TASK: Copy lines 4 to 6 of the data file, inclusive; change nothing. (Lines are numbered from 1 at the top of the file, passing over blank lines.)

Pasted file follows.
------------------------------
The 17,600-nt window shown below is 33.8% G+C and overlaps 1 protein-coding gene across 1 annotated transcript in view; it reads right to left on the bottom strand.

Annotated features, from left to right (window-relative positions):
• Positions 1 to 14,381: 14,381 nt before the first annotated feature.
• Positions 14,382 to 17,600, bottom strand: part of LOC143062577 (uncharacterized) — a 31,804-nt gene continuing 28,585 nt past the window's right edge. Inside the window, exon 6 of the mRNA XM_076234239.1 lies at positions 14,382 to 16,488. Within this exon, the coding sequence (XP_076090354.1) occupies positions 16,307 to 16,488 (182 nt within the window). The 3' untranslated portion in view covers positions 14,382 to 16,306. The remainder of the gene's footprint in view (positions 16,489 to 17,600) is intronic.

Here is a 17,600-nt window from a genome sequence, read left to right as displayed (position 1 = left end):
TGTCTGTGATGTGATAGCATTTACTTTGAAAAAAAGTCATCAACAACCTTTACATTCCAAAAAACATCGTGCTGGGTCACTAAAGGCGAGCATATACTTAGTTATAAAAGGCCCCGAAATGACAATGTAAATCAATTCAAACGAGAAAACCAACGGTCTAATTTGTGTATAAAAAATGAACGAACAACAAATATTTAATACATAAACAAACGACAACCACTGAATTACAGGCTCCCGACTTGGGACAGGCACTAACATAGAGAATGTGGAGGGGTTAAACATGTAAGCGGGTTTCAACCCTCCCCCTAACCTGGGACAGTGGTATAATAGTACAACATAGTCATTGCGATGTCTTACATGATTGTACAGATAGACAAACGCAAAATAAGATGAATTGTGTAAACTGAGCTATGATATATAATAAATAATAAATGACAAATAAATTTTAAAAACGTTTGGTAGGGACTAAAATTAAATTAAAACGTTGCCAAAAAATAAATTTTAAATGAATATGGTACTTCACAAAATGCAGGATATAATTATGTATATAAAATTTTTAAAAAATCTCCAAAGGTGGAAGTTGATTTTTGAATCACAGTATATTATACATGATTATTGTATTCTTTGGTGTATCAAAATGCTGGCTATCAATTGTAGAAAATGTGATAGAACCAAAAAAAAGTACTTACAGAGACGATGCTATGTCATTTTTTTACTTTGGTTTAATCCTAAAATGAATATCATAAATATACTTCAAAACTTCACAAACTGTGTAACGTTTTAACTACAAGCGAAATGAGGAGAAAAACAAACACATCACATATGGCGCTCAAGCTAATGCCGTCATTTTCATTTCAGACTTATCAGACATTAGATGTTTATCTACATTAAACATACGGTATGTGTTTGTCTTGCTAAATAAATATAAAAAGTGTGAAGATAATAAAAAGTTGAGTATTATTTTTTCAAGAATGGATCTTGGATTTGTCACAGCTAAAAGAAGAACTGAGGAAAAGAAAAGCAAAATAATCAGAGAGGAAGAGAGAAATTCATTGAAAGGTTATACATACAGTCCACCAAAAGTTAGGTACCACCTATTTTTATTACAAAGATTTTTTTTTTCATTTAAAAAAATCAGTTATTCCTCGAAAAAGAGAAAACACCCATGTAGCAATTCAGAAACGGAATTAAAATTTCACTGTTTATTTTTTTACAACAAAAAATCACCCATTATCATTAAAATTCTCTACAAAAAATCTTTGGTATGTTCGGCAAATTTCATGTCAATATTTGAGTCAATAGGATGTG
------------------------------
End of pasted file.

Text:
• Positions 14,382 to 17,600, bottom strand: part of LOC143062577 (uncharacterized) — a 31,804-nt gene continuing 28,585 nt past the window's right edge. Inside the window, exon 6 of the mRNA XM_076234239.1 lies at positions 14,382 to 16,488. Within this exon, the coding sequence (XP_076090354.1) occupies positions 16,307 to 16,488 (182 nt within the window). The 3' untranslated portion in view covers positions 14,382 to 16,306. The remainder of the gene's footprint in view (positions 16,489 to 17,600) is intronic.

Here is a 17,600-nt window from a genome sequence, read left to right as displayed (position 1 = left end):
TGTCTGTGATGTGATAGCATTTACTTTGAAAAAAAGTCATCAACAACCTTTACATTCCAAAAAACATCGTGCTGGGTCACTAAAGGCGAGCATATACTTAGTTATAAAAGGCCCCGAAATGACAATGTAAATCAATTCAAACGAGAAAACCAACGGTCTAATTTGTGTATAAAAAATGAACGAACAACAAATATTTAATACATAAACAAACGACAACCACTGAATTACAGGCTCCCGACTTGGGACAGGCACTAACATAGAGAATGTGGAGGGGTTAAACATGTAAGCGGGTTTCAACCCTCCCCCTAACCTGGGACAGTGGTATAATAGTACAACATAGTCATTGCGATGTCTTACATGATTGTACAGATAGACAAACGCAAAATAAGATGAATTGTGTAAACTGAGCTATGATATATAATAAATAATAAATGACAAATAAATTTTAAAAACGTTTGGTAGGGACTAAAATTAAATTAAAACGTTGCCAAAAAATAAATTTTAAATGAATATGGTACTTCACAAAATGCAGGATATAATTATGTATATAAAATTTTTAAAAAATCTCCAAAGGTGGAAGTTGATTTTTGAATCACAGTATATTATACATGATTATTGTATTCTTTGGTGTATCAAAATGCTGGCTATCAATTGTAGAAAATGTGATAGAACCAAAAAAAAGTACTTACAGAGACGATGCTATGTCATTTTTTTACTTTGGTTTAATCCTAAAATGAATATCATAAATATACTTCAAAACTTCACAAACTGTGTAACGTTTTAACTACAAGCGAAATGAGGAGAAAAACAAACACATCACATATGGCGCTCAAGCTAATGCCGTCATTTTCATTTCAGACTTATCAGACATTAGATGTTTATCTACATTAAACATACGGTATGTGTTTGTCTTGCTAAATAAATATAAAAAGTGTGAAGATAATAAAAAGTTGAGTATTATTTTTTCAAGAATGGATCTTGGATTTGTCACAGCTAAAAGAAGAACTGAGGAAAAGAAAAGCAAAATAATCAGAGAGGAAGAGAGAAATTCATTGAAAGGTTATACATACAGTCCACCAAAAGTTAGGTACCACCTATTTTTATTACAAAGATTTTTTTTTTCATTTAAAAAAATCAGTTATTCCTCGAAAAAGAGAAAACACCCATGTAGCAATTCAGAAACGGAATTAAAATTTCACTGTTTATTTTTTTACAACAAAAAATCACCCATTATCATTAAAATTCTCTACAAAAAATCTTTGGTATGTTCGGCAAATTTCATGTCAATATTTGAGTCAATAGGATGTG